East Germany Table of Contents
East Germany, according to its Constitution, is a "socialist state of workers and peasants" in which "all political power is exercised by the working people." Theoretically, the people exercise their power through socialist ownership of the means of production. In other words, the workers, through the SED and government organs, control and coordinate the use of social and economic resources and wealth for the public good. According to the ideology, in the perfect communist society there would be no exploitation of one person by another, and class distinctions based on ownership of property and material goods would not exist.
The communist leaders who assumed control of the government after World War II took upon themselves the task of transforming society from a capitalist system based on private ownership to a socialist (and eventually communist) system based on collective ownership. They inherited a prewar social system stratified into three relatively distinct social classes. Power, wealth, and prestige resided in a small upper class of large landowners (the remnants of the Prussian nobility of an earlier period), wealthy industrialists and entrepreneurs, intellectuals, and top government officials and military officers. The middle class was composed of businessmen, public officials, academicians, professionals, merchants, artisans, and medium-sized landowners. It, in turn, was divided into an upper middle and lower middle class, depending on income, education, and occupational status. The largest social grouping was the lower class, which consisted of urban workers, farmers, and agricultural laborers. Social structure was fairly rigid; birth was the primary criterion for membership in the upper class. It was possible, however, to rise in the social hierarchy through marriage, education, or achievement in such areas as politics or the arts.
In order to carry out the restructuring of society, immediately after the war East German officials implemented programs aimed at "de-Nazification" of society and socialization of the means of production. Officials in government and elsewhere who had cooperated with Nazi authorities were removed from their positions and replaced by loyal communists. The estates and businesses of wealthy landowners and industrialists who were accused of supporting the Nazi regime were confiscated. Industries and private enterprises were nationalized and/or brought under the umbrella of state control, and agricultural lands were initially redistributed among rural workers and later consolidated into collectives. By the early 1960s, these program were largely completed. During this time, many members of the former upper and upper middle classes fled to the West, while those who remained made the adjustment to the new communist regime.
East German officials consider theirs to be a transitional society that still contains elements of the past social order. The primary function of party and government leaders is to reconcile those differences that still exist and eventually to mold the various social groupings into a collective whole. The Constitution, in fact, notes that "the inviolable foundations of socialist society are provided by the firm alliance of the working class with the class of cooperative farmers, the intelligentsia, and other sections of the population."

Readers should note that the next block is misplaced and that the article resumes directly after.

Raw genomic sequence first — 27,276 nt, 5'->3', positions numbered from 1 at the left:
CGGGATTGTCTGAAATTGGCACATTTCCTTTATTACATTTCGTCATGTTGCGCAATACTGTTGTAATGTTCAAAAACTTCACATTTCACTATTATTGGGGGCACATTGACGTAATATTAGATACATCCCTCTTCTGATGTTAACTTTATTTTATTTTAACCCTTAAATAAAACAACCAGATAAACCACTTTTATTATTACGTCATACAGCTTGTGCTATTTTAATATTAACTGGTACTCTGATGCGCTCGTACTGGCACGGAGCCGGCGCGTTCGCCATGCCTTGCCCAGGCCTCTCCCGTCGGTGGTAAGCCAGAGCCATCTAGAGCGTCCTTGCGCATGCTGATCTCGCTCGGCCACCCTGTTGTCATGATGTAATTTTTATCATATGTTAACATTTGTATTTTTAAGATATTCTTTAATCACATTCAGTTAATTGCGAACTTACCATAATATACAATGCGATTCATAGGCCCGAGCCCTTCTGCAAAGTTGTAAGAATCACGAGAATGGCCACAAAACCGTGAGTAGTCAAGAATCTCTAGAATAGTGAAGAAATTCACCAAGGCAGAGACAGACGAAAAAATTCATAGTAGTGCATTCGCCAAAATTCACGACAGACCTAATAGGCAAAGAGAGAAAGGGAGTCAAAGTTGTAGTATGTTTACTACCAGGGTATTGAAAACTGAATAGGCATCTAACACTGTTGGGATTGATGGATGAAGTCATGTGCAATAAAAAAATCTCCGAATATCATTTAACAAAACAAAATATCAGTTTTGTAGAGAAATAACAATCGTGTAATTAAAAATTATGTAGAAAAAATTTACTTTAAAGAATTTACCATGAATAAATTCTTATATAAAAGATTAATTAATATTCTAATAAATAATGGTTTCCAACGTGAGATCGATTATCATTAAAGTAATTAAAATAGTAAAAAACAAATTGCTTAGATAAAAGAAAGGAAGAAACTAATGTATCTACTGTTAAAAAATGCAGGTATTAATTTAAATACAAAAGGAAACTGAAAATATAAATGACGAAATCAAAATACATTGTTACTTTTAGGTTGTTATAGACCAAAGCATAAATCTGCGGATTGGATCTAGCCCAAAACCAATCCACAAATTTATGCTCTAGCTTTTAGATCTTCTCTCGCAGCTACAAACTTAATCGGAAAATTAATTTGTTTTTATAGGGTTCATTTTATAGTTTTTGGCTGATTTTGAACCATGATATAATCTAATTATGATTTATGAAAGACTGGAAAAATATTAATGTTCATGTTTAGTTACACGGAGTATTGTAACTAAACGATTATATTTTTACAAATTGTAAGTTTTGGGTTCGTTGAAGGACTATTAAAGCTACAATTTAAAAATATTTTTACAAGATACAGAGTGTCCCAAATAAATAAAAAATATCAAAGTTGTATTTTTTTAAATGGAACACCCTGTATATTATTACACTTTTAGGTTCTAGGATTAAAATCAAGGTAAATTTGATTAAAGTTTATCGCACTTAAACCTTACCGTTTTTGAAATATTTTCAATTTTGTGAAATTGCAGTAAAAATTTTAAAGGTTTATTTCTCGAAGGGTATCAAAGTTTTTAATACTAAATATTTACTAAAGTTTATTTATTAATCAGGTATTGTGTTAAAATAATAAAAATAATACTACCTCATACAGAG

As of 1987, it was difficult to describe the stratification of society in other than general terms. Official data from 1986 broke down the socioeconomic structure of the labor force as follows: workers and salaried employees, 89 percent; members of cooperatives (including farm, craft, and lawyer cooperatives), 9 percent; owners of semistate enterprises and commission dealers, 0.3 percent; private farmers and gardeners, 0.1 percent; and other privately employed persons (including craftsmen, merchants, and professionals), 1.7 percent. These figures showed that the percentage of workers, salaried employees, and members of cooperatives had substantially increased, while the percentage of private farmers, craftsmen, merchants, and self-employed professionals had decreased. Other official data indicated that of the workers and salaried employees, 836,374 were agricultural workers. This figure is a substantial decrease from 1965, when 1,041,960 individuals worked in agriculture.
Ignoring the official structural breakdown of the population, however, it was possible to speak in the broadest terms of four social strata. These included the workers (the so-called backbone of the socialist society), the political elite (those who gained their power and influence through loyalty to the SED), the intelligentsia (those who achieved a relatively comfortable position in society as a result of their specialized knowledge or creative abilities), and privately employed persons (those who were generally part of the prewar middle class and who continued to practice their trades and professions under the communist regime). Stratification, particularly at the elite level, was based primarily on technical/intellectual competence and political power. Education and loyalty to the SED were the main means of upward mobility.
Data as of July 1987
East Germany Table of Contents